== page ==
Individuals struggling with depression may find rhodiola helpful. In a randomized, placebo-controlled trial performed with 57 adults, new research showed that the rhodiola treated group with mild to moderate depression experienced positive results had less adverse effects and was better tolerated than the anti-depressant sertraline (Zoloft) with modest anti-depressant effects.

A study published in September 2014 had some rather impressive findings. The findings showed that rhodiola targeted over 1,000 genes regulating cellular responses, affecting multiple signaling pathways and molecular networks. Benefits were found particularly with emotional behavior and especially favorable at reducing aggressive behavior and glutamate excess. Depression, anxiety, and seizure activity were all decreased. Molecular and signaling networks were also improved in the areas of other neurological health, cardiovascular, metabolic, endocrine, and gastrointestinal disorders.

Rhodiola is also shown to help pulmonary hypertension, often a very serious life-threatening illness. The beneficial effects of rhodiola were due to its profound health friendly attributes. It supported cardiac-lung health with high altitude stress, and supported healthy signaling of endothelin-1, nitric oxide, angiotensin-converting enzyme, NF-kB, TNF-a, and IL-6. When elevated, these signaling compounds result in devastating problems with heart-lung oxygen regulation and vascular inflammation. Experimental pulmonary hypertension studies show that rhodiola provided promising therapeutic benefits offering quality of life and prolonged survival in patients.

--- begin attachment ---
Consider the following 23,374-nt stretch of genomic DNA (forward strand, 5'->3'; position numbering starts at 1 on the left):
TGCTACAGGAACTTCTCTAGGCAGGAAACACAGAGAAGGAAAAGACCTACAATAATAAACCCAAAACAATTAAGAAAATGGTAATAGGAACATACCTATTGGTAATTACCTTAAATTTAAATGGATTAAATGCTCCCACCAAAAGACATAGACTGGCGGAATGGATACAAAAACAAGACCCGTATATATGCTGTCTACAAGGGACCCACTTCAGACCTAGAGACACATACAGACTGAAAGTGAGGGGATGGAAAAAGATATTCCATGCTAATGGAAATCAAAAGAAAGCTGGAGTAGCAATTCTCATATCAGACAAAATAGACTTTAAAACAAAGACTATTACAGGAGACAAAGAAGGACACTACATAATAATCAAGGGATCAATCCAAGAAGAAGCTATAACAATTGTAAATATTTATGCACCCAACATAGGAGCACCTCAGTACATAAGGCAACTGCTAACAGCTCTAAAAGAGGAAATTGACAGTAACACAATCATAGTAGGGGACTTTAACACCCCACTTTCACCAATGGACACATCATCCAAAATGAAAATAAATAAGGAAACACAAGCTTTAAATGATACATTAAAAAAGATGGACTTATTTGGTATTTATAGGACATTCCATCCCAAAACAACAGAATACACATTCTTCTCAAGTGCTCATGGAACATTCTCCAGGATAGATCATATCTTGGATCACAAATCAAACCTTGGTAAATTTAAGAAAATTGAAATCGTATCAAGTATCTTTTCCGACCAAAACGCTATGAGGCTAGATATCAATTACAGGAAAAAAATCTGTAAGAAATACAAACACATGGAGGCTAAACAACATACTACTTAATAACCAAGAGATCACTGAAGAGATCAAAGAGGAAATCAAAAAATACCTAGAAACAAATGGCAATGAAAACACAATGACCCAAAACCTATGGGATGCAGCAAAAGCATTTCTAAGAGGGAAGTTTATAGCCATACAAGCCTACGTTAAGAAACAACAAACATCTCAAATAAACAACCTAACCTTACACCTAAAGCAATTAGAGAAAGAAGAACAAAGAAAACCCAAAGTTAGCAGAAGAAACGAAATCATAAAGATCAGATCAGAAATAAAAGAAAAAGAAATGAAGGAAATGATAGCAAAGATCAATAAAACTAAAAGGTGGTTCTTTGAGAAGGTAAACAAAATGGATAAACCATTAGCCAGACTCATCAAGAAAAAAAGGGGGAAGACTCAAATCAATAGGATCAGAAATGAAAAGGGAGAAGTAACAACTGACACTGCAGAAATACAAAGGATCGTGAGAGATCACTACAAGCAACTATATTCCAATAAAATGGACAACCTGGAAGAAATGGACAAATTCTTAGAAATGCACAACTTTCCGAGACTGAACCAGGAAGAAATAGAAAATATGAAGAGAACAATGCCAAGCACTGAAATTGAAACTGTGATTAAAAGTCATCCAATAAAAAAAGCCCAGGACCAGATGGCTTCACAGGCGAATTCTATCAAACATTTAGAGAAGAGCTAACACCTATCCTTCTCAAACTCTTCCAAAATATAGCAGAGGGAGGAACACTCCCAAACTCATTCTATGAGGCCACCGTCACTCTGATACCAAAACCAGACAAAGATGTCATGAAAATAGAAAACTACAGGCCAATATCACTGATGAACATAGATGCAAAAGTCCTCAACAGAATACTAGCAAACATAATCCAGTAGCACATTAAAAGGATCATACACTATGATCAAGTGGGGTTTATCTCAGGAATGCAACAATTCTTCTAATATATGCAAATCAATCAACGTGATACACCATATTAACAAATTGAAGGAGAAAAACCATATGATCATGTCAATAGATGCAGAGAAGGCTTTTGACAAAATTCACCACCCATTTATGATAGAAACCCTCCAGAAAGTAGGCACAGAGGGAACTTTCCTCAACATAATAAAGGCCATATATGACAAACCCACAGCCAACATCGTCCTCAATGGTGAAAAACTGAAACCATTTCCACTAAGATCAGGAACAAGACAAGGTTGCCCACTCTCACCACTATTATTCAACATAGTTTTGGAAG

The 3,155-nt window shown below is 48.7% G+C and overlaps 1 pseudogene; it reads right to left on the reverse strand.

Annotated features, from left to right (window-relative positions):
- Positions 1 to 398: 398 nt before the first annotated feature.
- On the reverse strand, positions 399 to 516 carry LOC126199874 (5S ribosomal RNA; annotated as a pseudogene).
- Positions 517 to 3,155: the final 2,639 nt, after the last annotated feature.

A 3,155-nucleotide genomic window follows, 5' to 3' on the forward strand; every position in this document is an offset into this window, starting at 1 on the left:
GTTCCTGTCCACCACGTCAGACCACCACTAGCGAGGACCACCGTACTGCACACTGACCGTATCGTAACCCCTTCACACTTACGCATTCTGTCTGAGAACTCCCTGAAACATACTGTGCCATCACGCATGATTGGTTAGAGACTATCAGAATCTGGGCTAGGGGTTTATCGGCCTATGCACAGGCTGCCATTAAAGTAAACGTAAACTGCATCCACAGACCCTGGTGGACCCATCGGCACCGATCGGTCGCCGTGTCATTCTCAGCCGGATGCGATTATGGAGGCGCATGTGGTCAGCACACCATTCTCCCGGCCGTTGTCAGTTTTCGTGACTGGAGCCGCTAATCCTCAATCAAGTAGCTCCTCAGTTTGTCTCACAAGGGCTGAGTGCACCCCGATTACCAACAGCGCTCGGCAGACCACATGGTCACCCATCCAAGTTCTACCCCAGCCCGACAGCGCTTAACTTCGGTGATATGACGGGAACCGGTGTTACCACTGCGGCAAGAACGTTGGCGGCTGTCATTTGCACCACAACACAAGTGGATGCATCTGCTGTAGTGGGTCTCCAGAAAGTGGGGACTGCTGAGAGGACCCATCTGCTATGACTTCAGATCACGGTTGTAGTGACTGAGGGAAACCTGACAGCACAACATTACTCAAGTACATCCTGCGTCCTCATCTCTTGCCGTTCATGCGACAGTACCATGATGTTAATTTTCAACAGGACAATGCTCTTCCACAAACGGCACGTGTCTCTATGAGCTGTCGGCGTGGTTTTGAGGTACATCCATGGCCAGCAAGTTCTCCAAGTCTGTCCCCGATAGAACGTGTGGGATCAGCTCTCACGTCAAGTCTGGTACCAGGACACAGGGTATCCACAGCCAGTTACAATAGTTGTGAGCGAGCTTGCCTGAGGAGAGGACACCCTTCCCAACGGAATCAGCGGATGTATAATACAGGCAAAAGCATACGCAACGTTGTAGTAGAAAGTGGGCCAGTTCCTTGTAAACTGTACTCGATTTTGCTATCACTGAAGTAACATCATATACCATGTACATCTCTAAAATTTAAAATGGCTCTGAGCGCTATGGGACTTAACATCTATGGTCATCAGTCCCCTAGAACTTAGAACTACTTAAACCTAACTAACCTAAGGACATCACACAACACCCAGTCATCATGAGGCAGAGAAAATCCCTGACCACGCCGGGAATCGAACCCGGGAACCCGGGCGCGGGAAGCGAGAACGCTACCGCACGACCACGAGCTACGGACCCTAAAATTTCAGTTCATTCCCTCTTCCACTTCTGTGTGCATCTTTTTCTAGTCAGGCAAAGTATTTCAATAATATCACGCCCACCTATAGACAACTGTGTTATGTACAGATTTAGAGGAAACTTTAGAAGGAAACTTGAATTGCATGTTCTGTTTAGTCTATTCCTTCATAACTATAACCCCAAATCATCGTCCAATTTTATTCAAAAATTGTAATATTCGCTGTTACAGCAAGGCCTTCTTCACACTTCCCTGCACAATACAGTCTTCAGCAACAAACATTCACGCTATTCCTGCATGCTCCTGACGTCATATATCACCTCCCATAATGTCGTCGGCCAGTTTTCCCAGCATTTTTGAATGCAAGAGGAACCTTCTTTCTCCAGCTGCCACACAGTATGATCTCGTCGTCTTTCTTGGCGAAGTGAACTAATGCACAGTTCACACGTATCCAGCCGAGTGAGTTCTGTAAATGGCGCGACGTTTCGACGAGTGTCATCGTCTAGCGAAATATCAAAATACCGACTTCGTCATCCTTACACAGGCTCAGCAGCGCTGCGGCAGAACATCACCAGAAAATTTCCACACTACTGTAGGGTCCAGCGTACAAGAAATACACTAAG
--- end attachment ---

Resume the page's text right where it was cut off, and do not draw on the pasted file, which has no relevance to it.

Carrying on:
Individuals struggling with ischemic heart disease have another tool in their tool box with rhodiola. A systematic review and meta-analysis of randomized, controlled trials demonstrated that rhodiola had a positive effect on treating ischemic heart disease, stable angina and improved EKG readings.

The research and studies mentioned in this article is by no means a complete list of benefits of these amazing adaptogenic herbs and phytochemicals. In essence, the adaptogens have the propensity to positively regulate all types of cellular responses and organ systems related to stress and loss of homeostasis. Anyone struggling with mental or physical fatigue, stress overwhelm and stress related illnesses, or illness worsened with stress and inflammation have extremely powerful tools to cope with twenty-first century demands. Consider these herbs the go-to for any and all situations of stress. The evidence is resoundingly clear that adaptogens are a must for today’s demands.